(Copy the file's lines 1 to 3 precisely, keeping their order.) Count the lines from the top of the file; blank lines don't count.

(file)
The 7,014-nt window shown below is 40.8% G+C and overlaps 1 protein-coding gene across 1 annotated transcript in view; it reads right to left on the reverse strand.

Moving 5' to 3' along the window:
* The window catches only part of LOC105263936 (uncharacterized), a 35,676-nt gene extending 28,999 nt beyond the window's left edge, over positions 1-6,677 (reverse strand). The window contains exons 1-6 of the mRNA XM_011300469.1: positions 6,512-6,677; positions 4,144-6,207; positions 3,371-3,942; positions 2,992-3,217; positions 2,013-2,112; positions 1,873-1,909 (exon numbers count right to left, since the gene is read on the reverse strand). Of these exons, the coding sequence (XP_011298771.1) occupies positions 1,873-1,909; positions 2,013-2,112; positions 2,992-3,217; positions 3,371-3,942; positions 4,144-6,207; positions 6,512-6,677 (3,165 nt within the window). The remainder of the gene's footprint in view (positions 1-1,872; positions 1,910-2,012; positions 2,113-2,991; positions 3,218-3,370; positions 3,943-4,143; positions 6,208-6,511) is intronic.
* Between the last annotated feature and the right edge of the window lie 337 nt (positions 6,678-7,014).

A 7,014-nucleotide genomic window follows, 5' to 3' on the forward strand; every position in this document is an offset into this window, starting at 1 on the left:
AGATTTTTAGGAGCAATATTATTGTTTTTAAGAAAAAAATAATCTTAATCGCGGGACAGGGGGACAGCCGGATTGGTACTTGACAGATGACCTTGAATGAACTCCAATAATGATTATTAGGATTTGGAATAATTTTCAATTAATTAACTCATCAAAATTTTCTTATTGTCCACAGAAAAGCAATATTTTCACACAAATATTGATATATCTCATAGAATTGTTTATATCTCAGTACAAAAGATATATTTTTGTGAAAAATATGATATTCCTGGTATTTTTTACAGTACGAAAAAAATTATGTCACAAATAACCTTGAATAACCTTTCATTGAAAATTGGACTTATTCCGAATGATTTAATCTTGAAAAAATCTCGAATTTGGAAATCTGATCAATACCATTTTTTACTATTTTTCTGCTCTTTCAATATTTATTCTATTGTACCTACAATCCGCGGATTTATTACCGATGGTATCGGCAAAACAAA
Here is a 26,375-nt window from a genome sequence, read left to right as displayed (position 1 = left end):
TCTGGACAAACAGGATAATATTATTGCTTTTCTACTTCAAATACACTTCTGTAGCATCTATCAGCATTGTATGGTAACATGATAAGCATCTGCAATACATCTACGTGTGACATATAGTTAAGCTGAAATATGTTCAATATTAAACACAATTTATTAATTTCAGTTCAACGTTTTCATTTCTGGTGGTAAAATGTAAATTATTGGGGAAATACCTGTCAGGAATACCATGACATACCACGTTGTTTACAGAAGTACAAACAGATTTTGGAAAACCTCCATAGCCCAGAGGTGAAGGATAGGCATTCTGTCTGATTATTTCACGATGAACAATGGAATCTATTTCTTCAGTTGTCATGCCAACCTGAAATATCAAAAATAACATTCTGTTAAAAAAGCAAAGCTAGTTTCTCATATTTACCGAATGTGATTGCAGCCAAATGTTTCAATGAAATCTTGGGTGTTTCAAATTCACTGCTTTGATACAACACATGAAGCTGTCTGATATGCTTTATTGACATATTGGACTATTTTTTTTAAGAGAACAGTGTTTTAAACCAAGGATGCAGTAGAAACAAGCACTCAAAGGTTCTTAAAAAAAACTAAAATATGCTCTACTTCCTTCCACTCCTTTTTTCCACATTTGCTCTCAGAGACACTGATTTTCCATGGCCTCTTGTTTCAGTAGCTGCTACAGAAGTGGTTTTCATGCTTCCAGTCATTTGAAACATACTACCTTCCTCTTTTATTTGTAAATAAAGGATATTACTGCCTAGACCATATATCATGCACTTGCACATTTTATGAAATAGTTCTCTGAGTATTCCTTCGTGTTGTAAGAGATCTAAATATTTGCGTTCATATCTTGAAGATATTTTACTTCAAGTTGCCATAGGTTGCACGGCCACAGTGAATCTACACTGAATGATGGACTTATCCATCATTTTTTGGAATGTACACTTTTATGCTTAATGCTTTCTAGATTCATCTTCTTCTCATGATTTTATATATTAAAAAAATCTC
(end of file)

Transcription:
The 7,014-nt window shown below is 40.8% G+C and overlaps 1 protein-coding gene across 1 annotated transcript in view; it reads right to left on the reverse strand.

Moving 5' to 3' along the window:
* The window catches only part of LOC105263936 (uncharacterized), a 35,676-nt gene extending 28,999 nt beyond the window's left edge, over positions 1-6,677 (reverse strand). The window contains exons 1-6 of the mRNA XM_011300469.1: positions 6,512-6,677; positions 4,144-6,207; positions 3,371-3,942; positions 2,992-3,217; positions 2,013-2,112; positions 1,873-1,909 (exon numbers count right to left, since the gene is read on the reverse strand). Of these exons, the coding sequence (XP_011298771.1) occupies positions 1,873-1,909; positions 2,013-2,112; positions 2,992-3,217; positions 3,371-3,942; positions 4,144-6,207; positions 6,512-6,677 (3,165 nt within the window). The remainder of the gene's footprint in view (positions 1-1,872; positions 1,910-2,012; positions 2,113-2,991; positions 3,218-3,370; positions 3,943-4,143; positions 6,208-6,511) is intronic.